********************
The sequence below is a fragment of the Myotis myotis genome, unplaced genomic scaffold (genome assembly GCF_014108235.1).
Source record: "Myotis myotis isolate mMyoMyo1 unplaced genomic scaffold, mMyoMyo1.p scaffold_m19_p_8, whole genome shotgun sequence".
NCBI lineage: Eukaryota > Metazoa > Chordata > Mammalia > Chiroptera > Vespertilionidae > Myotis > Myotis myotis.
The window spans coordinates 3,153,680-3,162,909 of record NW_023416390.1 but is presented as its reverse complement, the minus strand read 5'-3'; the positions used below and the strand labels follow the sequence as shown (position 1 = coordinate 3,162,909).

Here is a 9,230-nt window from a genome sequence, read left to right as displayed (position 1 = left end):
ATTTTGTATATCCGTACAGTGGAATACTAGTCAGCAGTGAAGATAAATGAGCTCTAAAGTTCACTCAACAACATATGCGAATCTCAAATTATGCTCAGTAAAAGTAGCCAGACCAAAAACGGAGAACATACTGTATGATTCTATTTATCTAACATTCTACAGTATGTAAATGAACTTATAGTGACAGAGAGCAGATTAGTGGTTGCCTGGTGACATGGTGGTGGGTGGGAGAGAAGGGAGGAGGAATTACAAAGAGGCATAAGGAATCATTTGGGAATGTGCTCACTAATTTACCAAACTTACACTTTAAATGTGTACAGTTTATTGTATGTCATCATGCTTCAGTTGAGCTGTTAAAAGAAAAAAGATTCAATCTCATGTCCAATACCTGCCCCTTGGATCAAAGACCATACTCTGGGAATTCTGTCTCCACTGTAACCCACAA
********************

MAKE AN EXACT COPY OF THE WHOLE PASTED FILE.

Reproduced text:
The sequence below is a fragment of the Myotis myotis genome, unplaced genomic scaffold (genome assembly GCF_014108235.1).
Source record: "Myotis myotis isolate mMyoMyo1 unplaced genomic scaffold, mMyoMyo1.p scaffold_m19_p_8, whole genome shotgun sequence".
NCBI lineage: Eukaryota > Metazoa > Chordata > Mammalia > Chiroptera > Vespertilionidae > Myotis > Myotis myotis.
The window spans coordinates 3,153,680-3,162,909 of record NW_023416390.1 but is presented as its reverse complement, the minus strand read 5'-3'; the positions used below and the strand labels follow the sequence as shown (position 1 = coordinate 3,162,909).

Here is a 9,230-nt window from a genome sequence, read left to right as displayed (position 1 = left end):
ATTTTGTATATCCGTACAGTGGAATACTAGTCAGCAGTGAAGATAAATGAGCTCTAAAGTTCACTCAACAACATATGCGAATCTCAAATTATGCTCAGTAAAAGTAGCCAGACCAAAAACGGAGAACATACTGTATGATTCTATTTATCTAACATTCTACAGTATGTAAATGAACTTATAGTGACAGAGAGCAGATTAGTGGTTGCCTGGTGACATGGTGGTGGGTGGGAGAGAAGGGAGGAGGAATTACAAAGAGGCATAAGGAATCATTTGGGAATGTGCTCACTAATTTACCAAACTTACACTTTAAATGTGTACAGTTTATTGTATGTCATCATGCTTCAGTTGAGCTGTTAAAAGAAAAAAGATTCAATCTCATGTCCAATACCTGCCCCTTGGATCAAAGACCATACTCTGGGAATTCTGTCTCCACTGTAACCCACAA